IT Performance Management Research
The survey findings reveal a significant gap between intent and action:
• 41 percent do not have a centrally overseen IT budget.
• 47 percent do not track projects centrally.
• 57 percent do not have criteria to define project success.
• 68 percent do not track project benefits.
• 81 percent never consider a project's option value.
• 89 percent do not use earned value to track project success.
• 46 percent of respondents do not have applications and infrastructure well documented.
The key question, of course, is why? What has been holding back adoption of techniques and practices a vast majority of IT executives say they believe in so strongly? The answer, in short, is that adopting these practices means changing people's skills, attitudes and behaviors.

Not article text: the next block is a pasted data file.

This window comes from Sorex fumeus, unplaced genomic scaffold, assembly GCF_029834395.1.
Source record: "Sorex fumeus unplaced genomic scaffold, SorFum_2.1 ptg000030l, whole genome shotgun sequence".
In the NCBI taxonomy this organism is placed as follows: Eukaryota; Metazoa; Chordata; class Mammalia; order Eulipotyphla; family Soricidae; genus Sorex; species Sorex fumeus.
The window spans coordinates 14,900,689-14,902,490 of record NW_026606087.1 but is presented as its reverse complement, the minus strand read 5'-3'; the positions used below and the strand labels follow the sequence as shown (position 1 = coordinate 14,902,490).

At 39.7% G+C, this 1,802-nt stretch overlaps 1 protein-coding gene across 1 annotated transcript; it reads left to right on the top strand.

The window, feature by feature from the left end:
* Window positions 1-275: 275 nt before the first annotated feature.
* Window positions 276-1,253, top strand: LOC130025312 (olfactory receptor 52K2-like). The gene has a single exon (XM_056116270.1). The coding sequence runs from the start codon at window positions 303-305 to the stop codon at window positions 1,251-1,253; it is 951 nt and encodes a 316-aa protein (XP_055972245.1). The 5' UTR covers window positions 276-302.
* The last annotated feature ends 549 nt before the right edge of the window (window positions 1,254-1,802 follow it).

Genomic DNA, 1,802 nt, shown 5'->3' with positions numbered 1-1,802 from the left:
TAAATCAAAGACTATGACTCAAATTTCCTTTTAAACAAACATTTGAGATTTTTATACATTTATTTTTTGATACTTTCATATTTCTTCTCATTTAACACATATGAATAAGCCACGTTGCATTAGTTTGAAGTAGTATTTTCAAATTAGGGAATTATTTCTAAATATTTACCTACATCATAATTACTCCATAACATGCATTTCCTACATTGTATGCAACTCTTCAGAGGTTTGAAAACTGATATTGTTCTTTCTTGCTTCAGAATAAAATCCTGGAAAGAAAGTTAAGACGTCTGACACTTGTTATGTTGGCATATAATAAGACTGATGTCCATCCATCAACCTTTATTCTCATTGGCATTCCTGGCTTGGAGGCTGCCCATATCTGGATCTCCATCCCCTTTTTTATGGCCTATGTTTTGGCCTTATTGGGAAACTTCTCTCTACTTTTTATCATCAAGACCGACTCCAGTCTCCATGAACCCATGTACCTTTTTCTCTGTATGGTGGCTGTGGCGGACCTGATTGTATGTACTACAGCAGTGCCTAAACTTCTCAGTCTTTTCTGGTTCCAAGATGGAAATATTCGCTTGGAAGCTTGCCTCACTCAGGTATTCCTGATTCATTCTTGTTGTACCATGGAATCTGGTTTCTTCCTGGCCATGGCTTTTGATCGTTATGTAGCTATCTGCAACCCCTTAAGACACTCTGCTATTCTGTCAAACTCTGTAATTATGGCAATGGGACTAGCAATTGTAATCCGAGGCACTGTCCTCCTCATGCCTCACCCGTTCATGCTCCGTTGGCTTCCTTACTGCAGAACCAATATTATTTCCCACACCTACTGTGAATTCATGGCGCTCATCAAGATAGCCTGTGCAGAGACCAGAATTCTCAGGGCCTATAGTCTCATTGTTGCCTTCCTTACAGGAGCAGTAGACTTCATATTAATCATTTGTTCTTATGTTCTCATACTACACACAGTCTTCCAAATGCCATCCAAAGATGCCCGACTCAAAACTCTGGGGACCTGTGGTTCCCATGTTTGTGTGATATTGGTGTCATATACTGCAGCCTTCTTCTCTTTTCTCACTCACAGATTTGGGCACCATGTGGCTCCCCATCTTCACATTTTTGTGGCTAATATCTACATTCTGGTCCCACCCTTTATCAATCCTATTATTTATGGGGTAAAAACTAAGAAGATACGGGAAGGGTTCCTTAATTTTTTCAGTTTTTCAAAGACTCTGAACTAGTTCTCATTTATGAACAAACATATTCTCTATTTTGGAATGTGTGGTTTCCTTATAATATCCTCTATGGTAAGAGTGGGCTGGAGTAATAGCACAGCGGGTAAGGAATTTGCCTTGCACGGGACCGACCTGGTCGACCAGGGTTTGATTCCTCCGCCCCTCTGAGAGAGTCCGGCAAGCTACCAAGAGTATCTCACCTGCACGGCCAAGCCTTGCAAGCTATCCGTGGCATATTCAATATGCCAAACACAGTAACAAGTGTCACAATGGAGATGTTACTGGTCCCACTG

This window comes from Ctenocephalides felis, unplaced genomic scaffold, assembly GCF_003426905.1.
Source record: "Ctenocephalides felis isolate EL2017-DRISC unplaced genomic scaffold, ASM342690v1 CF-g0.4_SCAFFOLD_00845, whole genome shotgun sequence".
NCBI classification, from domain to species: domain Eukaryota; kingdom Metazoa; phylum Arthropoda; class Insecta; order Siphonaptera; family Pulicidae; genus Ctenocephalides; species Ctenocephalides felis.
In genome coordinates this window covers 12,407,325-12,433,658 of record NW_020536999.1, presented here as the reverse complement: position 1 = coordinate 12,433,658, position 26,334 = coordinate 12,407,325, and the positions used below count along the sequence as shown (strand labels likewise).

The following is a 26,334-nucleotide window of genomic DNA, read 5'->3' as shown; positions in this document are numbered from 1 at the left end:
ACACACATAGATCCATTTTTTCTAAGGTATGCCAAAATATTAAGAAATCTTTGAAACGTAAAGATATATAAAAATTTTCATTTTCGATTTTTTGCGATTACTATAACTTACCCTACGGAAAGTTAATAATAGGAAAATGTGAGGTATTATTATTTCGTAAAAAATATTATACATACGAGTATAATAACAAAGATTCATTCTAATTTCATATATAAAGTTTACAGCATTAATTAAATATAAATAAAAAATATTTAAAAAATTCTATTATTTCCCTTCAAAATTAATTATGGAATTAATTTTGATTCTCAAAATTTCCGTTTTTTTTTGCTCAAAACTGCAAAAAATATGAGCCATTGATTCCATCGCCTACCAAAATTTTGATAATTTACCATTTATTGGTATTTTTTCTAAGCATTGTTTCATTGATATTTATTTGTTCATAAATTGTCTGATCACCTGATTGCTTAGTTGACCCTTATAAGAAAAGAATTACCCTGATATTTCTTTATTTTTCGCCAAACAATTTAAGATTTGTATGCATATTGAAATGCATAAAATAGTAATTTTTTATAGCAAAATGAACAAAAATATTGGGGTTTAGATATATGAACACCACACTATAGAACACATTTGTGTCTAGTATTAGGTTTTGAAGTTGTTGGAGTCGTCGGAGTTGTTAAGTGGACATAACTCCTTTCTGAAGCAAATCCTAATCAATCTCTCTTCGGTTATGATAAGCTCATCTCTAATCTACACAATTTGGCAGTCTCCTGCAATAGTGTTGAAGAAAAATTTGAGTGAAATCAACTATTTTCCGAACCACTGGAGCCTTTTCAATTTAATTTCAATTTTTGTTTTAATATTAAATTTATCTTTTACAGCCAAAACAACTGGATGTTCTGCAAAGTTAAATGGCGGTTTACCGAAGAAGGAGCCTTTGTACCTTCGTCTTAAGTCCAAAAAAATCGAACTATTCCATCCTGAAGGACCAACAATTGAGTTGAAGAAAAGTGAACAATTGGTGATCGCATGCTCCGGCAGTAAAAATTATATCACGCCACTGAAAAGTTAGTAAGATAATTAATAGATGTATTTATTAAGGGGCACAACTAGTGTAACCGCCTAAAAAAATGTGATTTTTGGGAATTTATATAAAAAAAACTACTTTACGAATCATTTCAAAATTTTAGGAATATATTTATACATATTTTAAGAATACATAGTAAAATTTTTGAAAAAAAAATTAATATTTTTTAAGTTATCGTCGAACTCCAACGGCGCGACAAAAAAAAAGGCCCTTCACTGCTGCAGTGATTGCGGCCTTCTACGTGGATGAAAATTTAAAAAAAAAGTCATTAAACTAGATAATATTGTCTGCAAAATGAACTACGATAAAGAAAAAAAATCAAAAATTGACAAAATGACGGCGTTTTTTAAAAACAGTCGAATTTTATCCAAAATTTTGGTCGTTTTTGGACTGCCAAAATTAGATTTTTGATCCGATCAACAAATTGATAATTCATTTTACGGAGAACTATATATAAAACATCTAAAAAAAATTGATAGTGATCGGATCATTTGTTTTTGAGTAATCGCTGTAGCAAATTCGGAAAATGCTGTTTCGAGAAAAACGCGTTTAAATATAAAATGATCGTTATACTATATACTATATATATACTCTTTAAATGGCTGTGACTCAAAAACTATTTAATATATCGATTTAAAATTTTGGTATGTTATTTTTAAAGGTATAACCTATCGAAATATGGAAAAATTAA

The research identified and prioritized specific barriers that have hampered many implementation efforts. In summary, the key to making IT performance management work in practice is to tear down these barriers by following a phased adoption path. An example of such a path is described in more detail in the Sloan Management Review paper Best Practices in IT Portfolio Management (link to library part of the web site) paper. “Phased” should not be read as “slower.” On the contrary, it enables organizations to drastically speed up adoption of new capabilities – by focusing on the right sequence of steps and addressing anticipated hurdles before they arise.
How can executives measure, control and increase the value IT brings to the business?
How can they take the initiative in aligning IT investments with business strategy?
What concrete actions will successfully address increasing budget pressure, skepticism and higher expectations regarding IT performance and accountability?